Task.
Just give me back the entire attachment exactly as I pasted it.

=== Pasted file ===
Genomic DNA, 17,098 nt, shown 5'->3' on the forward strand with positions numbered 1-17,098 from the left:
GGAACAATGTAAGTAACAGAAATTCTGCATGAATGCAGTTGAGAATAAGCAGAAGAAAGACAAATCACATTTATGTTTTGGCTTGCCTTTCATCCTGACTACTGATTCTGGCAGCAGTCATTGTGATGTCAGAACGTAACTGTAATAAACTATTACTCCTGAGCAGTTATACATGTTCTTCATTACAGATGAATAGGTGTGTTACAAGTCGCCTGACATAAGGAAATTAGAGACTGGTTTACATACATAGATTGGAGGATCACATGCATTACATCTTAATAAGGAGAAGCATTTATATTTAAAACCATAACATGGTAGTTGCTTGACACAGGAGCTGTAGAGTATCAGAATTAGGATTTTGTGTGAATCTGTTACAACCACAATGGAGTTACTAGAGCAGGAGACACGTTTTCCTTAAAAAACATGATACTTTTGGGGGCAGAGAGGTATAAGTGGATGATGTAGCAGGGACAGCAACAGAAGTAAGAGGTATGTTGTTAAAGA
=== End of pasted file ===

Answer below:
Genomic DNA, 17,098 nt, shown 5'->3' on the forward strand with positions numbered 1-17,098 from the left:
GGAACAATGTAAGTAACAGAAATTCTGCATGAATGCAGTTGAGAATAAGCAGAAGAAAGACAAATCACATTTATGTTTTGGCTTGCCTTTCATCCTGACTACTGATTCTGGCAGCAGTCATTGTGATGTCAGAACGTAACTGTAATAAACTATTACTCCTGAGCAGTTATACATGTTCTTCATTACAGATGAATAGGTGTGTTACAAGTCGCCTGACATAAGGAAATTAGAGACTGGTTTACATACATAGATTGGAGGATCACATGCATTACATCTTAATAAGGAGAAGCATTTATATTTAAAACCATAACATGGTAGTTGCTTGACACAGGAGCTGTAGAGTATCAGAATTAGGATTTTGTGTGAATCTGTTACAACCACAATGGAGTTACTAGAGCAGGAGACACGTTTTCCTTAAAAAACATGATACTTTTGGGGGCAGAGAGGTATAAGTGGATGATGTAGCAGGGACAGCAACAGAAGTAAGAGGTATGTTGTTAAAGA